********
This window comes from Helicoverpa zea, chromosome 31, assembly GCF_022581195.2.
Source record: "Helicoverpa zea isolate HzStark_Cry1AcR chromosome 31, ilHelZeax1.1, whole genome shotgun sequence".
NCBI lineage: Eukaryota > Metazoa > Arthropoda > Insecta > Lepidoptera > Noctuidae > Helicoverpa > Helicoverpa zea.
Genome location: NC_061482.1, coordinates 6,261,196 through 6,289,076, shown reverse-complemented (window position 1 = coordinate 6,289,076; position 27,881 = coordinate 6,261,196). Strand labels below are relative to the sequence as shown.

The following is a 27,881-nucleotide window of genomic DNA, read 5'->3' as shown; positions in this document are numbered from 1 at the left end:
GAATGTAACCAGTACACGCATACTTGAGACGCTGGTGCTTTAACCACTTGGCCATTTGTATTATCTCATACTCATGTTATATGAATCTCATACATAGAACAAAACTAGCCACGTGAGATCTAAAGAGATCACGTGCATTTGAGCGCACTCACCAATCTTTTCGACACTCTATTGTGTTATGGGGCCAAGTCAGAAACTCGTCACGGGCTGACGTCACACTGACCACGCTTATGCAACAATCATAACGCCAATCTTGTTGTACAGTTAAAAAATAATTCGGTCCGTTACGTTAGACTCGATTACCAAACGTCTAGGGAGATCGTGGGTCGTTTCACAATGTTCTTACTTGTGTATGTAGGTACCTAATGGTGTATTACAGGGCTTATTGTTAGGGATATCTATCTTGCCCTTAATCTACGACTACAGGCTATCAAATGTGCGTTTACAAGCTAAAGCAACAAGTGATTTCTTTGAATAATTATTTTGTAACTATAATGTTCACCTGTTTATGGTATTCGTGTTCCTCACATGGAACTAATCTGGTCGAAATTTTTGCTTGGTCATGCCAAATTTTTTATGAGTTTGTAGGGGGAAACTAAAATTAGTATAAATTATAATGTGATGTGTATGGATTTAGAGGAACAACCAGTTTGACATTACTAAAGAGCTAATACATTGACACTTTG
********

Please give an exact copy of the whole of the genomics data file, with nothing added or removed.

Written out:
This window comes from Helicoverpa zea, chromosome 31, assembly GCF_022581195.2.
Source record: "Helicoverpa zea isolate HzStark_Cry1AcR chromosome 31, ilHelZeax1.1, whole genome shotgun sequence".
NCBI lineage: Eukaryota > Metazoa > Arthropoda > Insecta > Lepidoptera > Noctuidae > Helicoverpa > Helicoverpa zea.
Genome location: NC_061482.1, coordinates 6,261,196 through 6,289,076, shown reverse-complemented (window position 1 = coordinate 6,289,076; position 27,881 = coordinate 6,261,196). Strand labels below are relative to the sequence as shown.

The following is a 27,881-nucleotide window of genomic DNA, read 5'->3' as shown; positions in this document are numbered from 1 at the left end:
GAATGTAACCAGTACACGCATACTTGAGACGCTGGTGCTTTAACCACTTGGCCATTTGTATTATCTCATACTCATGTTATATGAATCTCATACATAGAACAAAACTAGCCACGTGAGATCTAAAGAGATCACGTGCATTTGAGCGCACTCACCAATCTTTTCGACACTCTATTGTGTTATGGGGCCAAGTCAGAAACTCGTCACGGGCTGACGTCACACTGACCACGCTTATGCAACAATCATAACGCCAATCTTGTTGTACAGTTAAAAAATAATTCGGTCCGTTACGTTAGACTCGATTACCAAACGTCTAGGGAGATCGTGGGTCGTTTCACAATGTTCTTACTTGTGTATGTAGGTACCTAATGGTGTATTACAGGGCTTATTGTTAGGGATATCTATCTTGCCCTTAATCTACGACTACAGGCTATCAAATGTGCGTTTACAAGCTAAAGCAACAAGTGATTTCTTTGAATAATTATTTTGTAACTATAATGTTCACCTGTTTATGGTATTCGTGTTCCTCACATGGAACTAATCTGGTCGAAATTTTTGCTTGGTCATGCCAAATTTTTTATGAGTTTGTAGGGGGAAACTAAAATTAGTATAAATTATAATGTGATGTGTATGGATTTAGAGGAACAACCAGTTTGACATTACTAAAGAGCTAATACATTGACACTTTG